Maybe some people when they hear the term ‘government waste’ think of bureaucrats ordering more office supplies than they really need, or requiring a bit too much useless paperwork. Indeed, that’s the impression one might form after seeing the proposals of the four finalists for the White House’s SAVE Awards for ideas on reducing government waste. For instance, bureaucrat James Szender of the Department of the Interior made the White House’s Final Four with the following idea.
A written transcript of Federal meetings or hearings is often required. James from the Department of the Interior proposes, whenever possible, using digital equipment for transcripts instead of hiring a court reporter, as using digital transcription is significantly less expensive than getting a certified court reporter to attend, record, and transcribe the proceedings.
Ha ha, silly bureaucrats hiring a court reporter when they could just turn on a recording device! Still, if that’s one of the most wasteful things the government does, then government waste isn’t really a huge deal. And maybe that’s the impression the political class would like to leave us with.
Unfortunately, the The Fiscal Times reminds us that government waste is indeed massive, and a serious blow to the nation’s wealth. The story concerns the Pentagon’s “next generation” fighter jet, the F-35, which increasingly looks like a “$1.5 trillion mistake.” That’s trillion with a ‘t’. Apparently, for 21st century government, trillion is the new billion.
[A]s problems mount, there are growing concerns that the F-35 will never fly a combat mission….The Pentagon ordered nearly 2,500 planes for $382 billion, or fifty percent more than the original cost.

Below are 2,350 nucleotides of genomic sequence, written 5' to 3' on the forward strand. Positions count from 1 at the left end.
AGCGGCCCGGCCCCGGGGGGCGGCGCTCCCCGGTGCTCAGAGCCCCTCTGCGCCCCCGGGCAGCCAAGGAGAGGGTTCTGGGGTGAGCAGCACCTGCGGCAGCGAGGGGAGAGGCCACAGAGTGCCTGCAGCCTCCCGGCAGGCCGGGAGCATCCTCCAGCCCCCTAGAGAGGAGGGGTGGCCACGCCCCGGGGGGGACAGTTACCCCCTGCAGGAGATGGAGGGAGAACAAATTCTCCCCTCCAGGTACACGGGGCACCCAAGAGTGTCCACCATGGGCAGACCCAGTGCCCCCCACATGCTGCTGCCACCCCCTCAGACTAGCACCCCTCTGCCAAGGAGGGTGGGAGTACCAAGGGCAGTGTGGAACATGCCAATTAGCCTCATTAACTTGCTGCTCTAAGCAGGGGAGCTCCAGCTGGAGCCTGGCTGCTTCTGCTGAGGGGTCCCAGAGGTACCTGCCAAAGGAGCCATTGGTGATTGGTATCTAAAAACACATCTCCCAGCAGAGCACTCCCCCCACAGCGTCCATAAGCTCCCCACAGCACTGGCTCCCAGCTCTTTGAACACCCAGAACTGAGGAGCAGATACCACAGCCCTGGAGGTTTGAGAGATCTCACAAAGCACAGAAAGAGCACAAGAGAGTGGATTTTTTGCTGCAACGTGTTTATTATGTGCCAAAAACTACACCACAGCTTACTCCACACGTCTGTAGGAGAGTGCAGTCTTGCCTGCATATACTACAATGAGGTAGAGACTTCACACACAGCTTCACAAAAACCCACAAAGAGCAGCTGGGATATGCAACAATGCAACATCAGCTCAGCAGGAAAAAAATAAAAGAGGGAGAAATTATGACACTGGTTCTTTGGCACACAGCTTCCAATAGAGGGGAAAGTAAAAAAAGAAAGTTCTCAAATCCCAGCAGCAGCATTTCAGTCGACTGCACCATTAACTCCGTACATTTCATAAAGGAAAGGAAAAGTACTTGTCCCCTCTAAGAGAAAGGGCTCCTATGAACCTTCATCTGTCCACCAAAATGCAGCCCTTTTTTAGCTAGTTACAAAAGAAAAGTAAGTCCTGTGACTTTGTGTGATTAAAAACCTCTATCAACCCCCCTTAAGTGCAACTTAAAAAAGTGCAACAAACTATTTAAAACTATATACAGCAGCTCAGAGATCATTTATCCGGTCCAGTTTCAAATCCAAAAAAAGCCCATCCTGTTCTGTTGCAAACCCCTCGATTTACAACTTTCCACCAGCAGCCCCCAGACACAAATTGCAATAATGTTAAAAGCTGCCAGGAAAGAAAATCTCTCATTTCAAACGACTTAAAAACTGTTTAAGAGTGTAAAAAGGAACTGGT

As the price soared, the Pentagon in 2010 deemed the program “too big to fail.” Yet it continues to fall short. Recent engine troubles are just the latest in a series of mechanical failures. A pilot was killed when oxygen to the cabin was cut off. The aircraft are running too hot, limiting their ability to operate in warm environments.
The original delivery date was supposed to be 2010. Then it was delayed until 2012. Now, it’s not expected to be in service until 2019.
But when they are put into active use, they have multiple tactical problems. They don’t have a long range, so they need to be close to the field of battle. They lack the weapons systems to adequately support ground forces. And they’re at a disadvantage in a dogfight because of limited turning capability.
The article notes that the Pentagon commissioned the F-35 during the Clinton presidency, but the plane won’t enter service until at least 2019. So that means it takes Lockheed Martin two decades to deliver the aircraft. Here at Yet, Freedom!, we are no experts on combat aircraft or military procurement, but two decades? We know the analogy isn’t perfect, but back during WWII, the legendary P-51 Mustang was commissioned in 1940 and entered service in 1942. Or consider the time scale of product development in the private sector. Does it take Apple two decades to bring a new product to market?
In any event, the cost to taxpayers–for a fighter that doesn’t work–is projected to reach up to $1.5 trillion. The figure is mind-blowing and difficult to conceptualize. To provide perspective, consider dividing the amount by $200,000, the cost of a medium-sized house. The result is 7.5 million homes. Using the average of approximately 2.5 persons per household results in enough homes for 18.75 million people, a bit more than the populations of Ohio and Indiana combined. If a foreign power caused that much destruction of our infrastructure it would be considered a devastating act of war. But that is what the Pentagon is effectively doing to our own country.
Here’s our proposal for next year’s SAVE Awards.
Cancel the F-35, and don’t spend another penny on it. Bring a class-action lawsuit on behalf of taxpayers against Lockheed Martin for malfeasance.
Think we’ll make the White House’s Final Four?